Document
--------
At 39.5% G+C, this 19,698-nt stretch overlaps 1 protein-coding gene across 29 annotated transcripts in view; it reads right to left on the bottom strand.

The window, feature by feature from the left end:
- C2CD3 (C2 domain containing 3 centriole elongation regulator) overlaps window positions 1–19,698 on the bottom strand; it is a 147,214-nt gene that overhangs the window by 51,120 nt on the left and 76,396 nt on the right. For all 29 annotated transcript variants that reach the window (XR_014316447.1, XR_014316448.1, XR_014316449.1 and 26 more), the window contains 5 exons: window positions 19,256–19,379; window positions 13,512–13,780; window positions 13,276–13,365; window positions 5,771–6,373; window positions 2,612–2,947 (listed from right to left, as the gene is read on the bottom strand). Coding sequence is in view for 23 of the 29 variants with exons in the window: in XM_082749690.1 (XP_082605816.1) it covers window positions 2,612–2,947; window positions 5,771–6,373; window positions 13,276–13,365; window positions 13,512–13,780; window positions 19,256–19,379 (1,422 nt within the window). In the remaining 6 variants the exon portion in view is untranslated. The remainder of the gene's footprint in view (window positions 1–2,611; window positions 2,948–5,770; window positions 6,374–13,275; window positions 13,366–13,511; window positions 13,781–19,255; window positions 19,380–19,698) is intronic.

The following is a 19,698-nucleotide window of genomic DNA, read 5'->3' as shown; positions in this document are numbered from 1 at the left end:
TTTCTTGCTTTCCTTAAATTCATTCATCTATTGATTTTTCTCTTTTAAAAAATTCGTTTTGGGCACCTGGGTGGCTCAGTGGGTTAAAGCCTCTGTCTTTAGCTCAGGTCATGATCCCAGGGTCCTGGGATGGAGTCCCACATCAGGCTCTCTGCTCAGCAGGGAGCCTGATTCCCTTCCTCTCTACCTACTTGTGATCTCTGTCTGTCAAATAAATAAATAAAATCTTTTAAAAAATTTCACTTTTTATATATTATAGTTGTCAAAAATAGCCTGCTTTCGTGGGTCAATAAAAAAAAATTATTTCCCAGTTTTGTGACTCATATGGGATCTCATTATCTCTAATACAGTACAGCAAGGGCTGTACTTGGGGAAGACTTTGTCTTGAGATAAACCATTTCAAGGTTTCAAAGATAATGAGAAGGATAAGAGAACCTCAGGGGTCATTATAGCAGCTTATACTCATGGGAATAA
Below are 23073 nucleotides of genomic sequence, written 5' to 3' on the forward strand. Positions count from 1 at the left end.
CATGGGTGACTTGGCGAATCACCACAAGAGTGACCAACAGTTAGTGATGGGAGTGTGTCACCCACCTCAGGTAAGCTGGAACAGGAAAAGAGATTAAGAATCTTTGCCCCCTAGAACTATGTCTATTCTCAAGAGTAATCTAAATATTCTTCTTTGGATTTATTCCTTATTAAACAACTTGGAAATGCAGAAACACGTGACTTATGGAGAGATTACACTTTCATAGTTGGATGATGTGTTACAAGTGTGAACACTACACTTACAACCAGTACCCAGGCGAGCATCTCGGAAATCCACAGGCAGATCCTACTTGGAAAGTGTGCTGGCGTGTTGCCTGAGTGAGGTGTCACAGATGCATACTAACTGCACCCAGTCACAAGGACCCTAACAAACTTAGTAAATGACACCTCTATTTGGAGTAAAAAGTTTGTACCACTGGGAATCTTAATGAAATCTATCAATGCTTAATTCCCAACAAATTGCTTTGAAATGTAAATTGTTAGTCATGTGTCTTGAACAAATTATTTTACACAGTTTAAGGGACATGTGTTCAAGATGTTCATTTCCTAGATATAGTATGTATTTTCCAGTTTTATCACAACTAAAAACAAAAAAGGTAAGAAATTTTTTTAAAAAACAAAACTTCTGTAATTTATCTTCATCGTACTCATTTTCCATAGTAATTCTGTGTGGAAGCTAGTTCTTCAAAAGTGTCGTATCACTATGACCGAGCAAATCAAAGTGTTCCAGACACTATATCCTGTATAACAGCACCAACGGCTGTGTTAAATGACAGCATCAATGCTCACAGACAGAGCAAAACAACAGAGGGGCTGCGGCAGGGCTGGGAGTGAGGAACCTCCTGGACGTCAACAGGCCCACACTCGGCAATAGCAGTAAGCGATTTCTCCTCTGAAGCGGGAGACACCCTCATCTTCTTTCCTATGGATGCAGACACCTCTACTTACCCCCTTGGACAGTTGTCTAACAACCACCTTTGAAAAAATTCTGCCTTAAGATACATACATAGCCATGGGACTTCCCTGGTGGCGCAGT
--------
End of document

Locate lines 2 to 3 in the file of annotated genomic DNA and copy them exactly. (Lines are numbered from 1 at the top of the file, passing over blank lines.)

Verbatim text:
The window, feature by feature from the left end:
- C2CD3 (C2 domain containing 3 centriole elongation regulator) overlaps window positions 1–19,698 on the bottom strand; it is a 147,214-nt gene that overhangs the window by 51,120 nt on the left and 76,396 nt on the right. For all 29 annotated transcript variants that reach the window (XR_014316447.1, XR_014316448.1, XR_014316449.1 and 26 more), the window contains 5 exons: window positions 19,256–19,379; window positions 13,512–13,780; window positions 13,276–13,365; window positions 5,771–6,373; window positions 2,612–2,947 (listed from right to left, as the gene is read on the bottom strand). Coding sequence is in view for 23 of the 29 variants with exons in the window: in XM_082749690.1 (XP_082605816.1) it covers window positions 2,612–2,947; window positions 5,771–6,373; window positions 13,276–13,365; window positions 13,512–13,780; window positions 19,256–19,379 (1,422 nt within the window). In the remaining 6 variants the exon portion in view is untranslated. The remainder of the gene's footprint in view (window positions 1–2,611; window positions 2,948–5,770; window positions 6,374–13,275; window positions 13,366–13,511; window positions 13,781–19,255; window positions 19,380–19,698) is intronic.